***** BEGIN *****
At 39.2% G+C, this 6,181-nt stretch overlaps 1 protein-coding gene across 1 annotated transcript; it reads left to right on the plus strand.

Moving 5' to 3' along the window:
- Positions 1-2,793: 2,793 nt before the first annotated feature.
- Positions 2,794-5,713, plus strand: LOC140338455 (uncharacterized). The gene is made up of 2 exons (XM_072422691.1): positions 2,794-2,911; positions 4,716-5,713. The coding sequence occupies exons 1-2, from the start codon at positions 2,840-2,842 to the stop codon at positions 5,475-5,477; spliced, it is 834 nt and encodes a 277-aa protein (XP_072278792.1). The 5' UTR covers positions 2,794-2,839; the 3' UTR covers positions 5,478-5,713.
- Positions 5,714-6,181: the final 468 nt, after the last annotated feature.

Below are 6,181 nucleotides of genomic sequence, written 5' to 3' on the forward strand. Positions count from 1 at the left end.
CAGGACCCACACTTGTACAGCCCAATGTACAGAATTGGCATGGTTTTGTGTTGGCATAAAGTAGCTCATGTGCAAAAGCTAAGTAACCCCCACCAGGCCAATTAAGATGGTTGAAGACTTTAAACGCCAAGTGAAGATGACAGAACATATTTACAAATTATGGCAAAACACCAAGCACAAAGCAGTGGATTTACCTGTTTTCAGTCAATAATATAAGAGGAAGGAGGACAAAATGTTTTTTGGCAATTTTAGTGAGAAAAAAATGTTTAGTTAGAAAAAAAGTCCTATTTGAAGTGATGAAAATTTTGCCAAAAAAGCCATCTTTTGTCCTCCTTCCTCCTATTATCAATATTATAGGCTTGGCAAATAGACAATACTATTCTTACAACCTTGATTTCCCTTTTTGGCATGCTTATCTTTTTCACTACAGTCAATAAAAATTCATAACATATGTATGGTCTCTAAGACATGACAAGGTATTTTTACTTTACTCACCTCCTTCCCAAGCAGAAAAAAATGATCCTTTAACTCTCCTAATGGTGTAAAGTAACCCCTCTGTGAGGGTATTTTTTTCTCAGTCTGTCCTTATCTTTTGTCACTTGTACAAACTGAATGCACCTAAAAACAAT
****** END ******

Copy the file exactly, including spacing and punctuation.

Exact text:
At 39.2% G+C, this 6,181-nt stretch overlaps 1 protein-coding gene across 1 annotated transcript; it reads left to right on the plus strand.

Moving 5' to 3' along the window:
- Positions 1-2,793: 2,793 nt before the first annotated feature.
- Positions 2,794-5,713, plus strand: LOC140338455 (uncharacterized). The gene is made up of 2 exons (XM_072422691.1): positions 2,794-2,911; positions 4,716-5,713. The coding sequence occupies exons 1-2, from the start codon at positions 2,840-2,842 to the stop codon at positions 5,475-5,477; spliced, it is 834 nt and encodes a 277-aa protein (XP_072278792.1). The 5' UTR covers positions 2,794-2,839; the 3' UTR covers positions 5,478-5,713.
- Positions 5,714-6,181: the final 468 nt, after the last annotated feature.

Below are 6,181 nucleotides of genomic sequence, written 5' to 3' on the forward strand. Positions count from 1 at the left end.
CAGGACCCACACTTGTACAGCCCAATGTACAGAATTGGCATGGTTTTGTGTTGGCATAAAGTAGCTCATGTGCAAAAGCTAAGTAACCCCCACCAGGCCAATTAAGATGGTTGAAGACTTTAAACGCCAAGTGAAGATGACAGAACATATTTACAAATTATGGCAAAACACCAAGCACAAAGCAGTGGATTTACCTGTTTTCAGTCAATAATATAAGAGGAAGGAGGACAAAATGTTTTTTGGCAATTTTAGTGAGAAAAAAATGTTTAGTTAGAAAAAAAGTCCTATTTGAAGTGATGAAAATTTTGCCAAAAAAGCCATCTTTTGTCCTCCTTCCTCCTATTATCAATATTATAGGCTTGGCAAATAGACAATACTATTCTTACAACCTTGATTTCCCTTTTTGGCATGCTTATCTTTTTCACTACAGTCAATAAAAATTCATAACATATGTATGGTCTCTAAGACATGACAAGGTATTTTTACTTTACTCACCTCCTTCCCAAGCAGAAAAAAATGATCCTTTAACTCTCCTAATGGTGTAAAGTAACCCCTCTGTGAGGGTATTTTTTTCTCAGTCTGTCCTTATCTTTTGTCACTTGTACAAACTGAATGCACCTAAAAACAAT